Commuters Could See Relief on I-40 Stretch
Posted May 18, 2007
Raleigh, N.C. — Relief could be coming within the next few years to some commuters along a five-mile stretch of Interstate 40 in Wake County.
The Capital Area Metropolitan Planning Organization, a consortium of local leaders in the county, voted unanimously this week to make widening the roadway from U.S. Highway 1 to Wade Avenue its top priority for the next fiscal year.
About 100,000 vehicles get stuck in the traffic every commuting day in the problem area, because it goes from three-lanes to two.
"The mayors in Wake County just saw this as being a major problem that needed to be resolved," Raleigh Mayor Charles Meeker said Friday. "It could be resolved pretty quickly, so that's the reason it's at the top of the CAMPO list."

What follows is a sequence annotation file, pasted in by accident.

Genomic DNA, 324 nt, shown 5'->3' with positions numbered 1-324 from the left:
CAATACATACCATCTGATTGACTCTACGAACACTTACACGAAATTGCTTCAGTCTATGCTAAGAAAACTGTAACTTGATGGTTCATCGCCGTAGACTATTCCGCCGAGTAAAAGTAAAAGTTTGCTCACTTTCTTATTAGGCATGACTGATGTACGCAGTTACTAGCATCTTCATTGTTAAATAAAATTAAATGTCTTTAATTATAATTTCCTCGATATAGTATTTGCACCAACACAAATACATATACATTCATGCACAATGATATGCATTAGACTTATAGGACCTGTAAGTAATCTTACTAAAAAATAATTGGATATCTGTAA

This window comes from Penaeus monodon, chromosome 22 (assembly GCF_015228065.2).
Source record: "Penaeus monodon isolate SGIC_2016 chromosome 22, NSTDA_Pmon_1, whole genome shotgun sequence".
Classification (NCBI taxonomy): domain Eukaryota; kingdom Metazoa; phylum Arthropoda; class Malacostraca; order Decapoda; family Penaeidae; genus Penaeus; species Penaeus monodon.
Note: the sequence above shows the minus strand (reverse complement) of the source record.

Department of Transportation officials said the project could take two years or less to complete, partly because of the wide grass median that separates the eastbound lanes from the westbound lanes.
The stretch has no utilities to move, no rights-of-way to buy. The landscape, road engineers said, could save time and money. It would still cost an estimated $32 million, the DOT said.
But even though the proposal to widen I-40 on each side is a priority, it must go to the DOT for approval before the funding request goes to the General Assembly.
Then, it would be among proposed projects across a seven-county area. If approved, money would come from the Highway Trust Fund and construction could start by in 2009 with new lanes by 2011.